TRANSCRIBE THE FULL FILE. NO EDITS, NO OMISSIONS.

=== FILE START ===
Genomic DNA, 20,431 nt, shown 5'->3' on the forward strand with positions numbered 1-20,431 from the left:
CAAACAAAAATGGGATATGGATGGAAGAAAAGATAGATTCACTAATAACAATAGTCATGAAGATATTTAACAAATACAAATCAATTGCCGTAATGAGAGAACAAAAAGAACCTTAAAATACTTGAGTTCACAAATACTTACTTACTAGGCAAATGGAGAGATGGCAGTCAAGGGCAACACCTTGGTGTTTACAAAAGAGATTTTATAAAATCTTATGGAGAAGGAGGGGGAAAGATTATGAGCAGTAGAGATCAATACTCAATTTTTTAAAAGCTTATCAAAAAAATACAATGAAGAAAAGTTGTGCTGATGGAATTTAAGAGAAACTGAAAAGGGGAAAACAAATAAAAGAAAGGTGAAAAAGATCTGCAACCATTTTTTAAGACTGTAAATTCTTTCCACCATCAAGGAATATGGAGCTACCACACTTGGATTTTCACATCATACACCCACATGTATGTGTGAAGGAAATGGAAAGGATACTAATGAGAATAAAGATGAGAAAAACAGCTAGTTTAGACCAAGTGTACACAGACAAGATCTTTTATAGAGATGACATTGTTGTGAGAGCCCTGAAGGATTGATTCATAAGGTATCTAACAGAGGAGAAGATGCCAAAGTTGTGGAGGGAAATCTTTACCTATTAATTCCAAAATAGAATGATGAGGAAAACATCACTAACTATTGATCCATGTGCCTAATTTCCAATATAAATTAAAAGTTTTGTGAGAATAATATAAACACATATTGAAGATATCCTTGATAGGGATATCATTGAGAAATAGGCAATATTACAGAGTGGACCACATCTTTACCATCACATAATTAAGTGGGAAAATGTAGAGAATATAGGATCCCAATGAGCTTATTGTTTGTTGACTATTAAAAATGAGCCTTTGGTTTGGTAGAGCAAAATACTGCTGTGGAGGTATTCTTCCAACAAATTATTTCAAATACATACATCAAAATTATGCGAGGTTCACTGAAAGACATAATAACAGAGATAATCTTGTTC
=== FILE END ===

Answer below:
Genomic DNA, 20,431 nt, shown 5'->3' on the forward strand with positions numbered 1-20,431 from the left:
CAAACAAAAATGGGATATGGATGGAAGAAAAGATAGATTCACTAATAACAATAGTCATGAAGATATTTAACAAATACAAATCAATTGCCGTAATGAGAGAACAAAAAGAACCTTAAAATACTTGAGTTCACAAATACTTACTTACTAGGCAAATGGAGAGATGGCAGTCAAGGGCAACACCTTGGTGTTTACAAAAGAGATTTTATAAAATCTTATGGAGAAGGAGGGGGAAAGATTATGAGCAGTAGAGATCAATACTCAATTTTTTAAAAGCTTATCAAAAAAATACAATGAAGAAAAGTTGTGCTGATGGAATTTAAGAGAAACTGAAAAGGGGAAAACAAATAAAAGAAAGGTGAAAAAGATCTGCAACCATTTTTTAAGACTGTAAATTCTTTCCACCATCAAGGAATATGGAGCTACCACACTTGGATTTTCACATCATACACCCACATGTATGTGTGAAGGAAATGGAAAGGATACTAATGAGAATAAAGATGAGAAAAACAGCTAGTTTAGACCAAGTGTACACAGACAAGATCTTTTATAGAGATGACATTGTTGTGAGAGCCCTGAAGGATTGATTCATAAGGTATCTAACAGAGGAGAAGATGCCAAAGTTGTGGAGGGAAATCTTTACCTATTAATTCCAAAATAGAATGATGAGGAAAACATCACTAACTATTGATCCATGTGCCTAATTTCCAATATAAATTAAAAGTTTTGTGAGAATAATATAAACACATATTGAAGATATCCTTGATAGGGATATCATTGAGAAATAGGCAATATTACAGAGTGGACCACATCTTTACCATCACATAATTAAGTGGGAAAATGTAGAGAATATAGGATCCCAATGAGCTTATTGTTTGTTGACTATTAAAAATGAGCCTTTGGTTTGGTAGAGCAAAATACTGCTGTGGAGGTATTCTTCCAACAAATTATTTCAAATACATACATCAAAATTATGCGAGGTTCACTGAAAGACATAATAACAGAGATAATCTTGTTC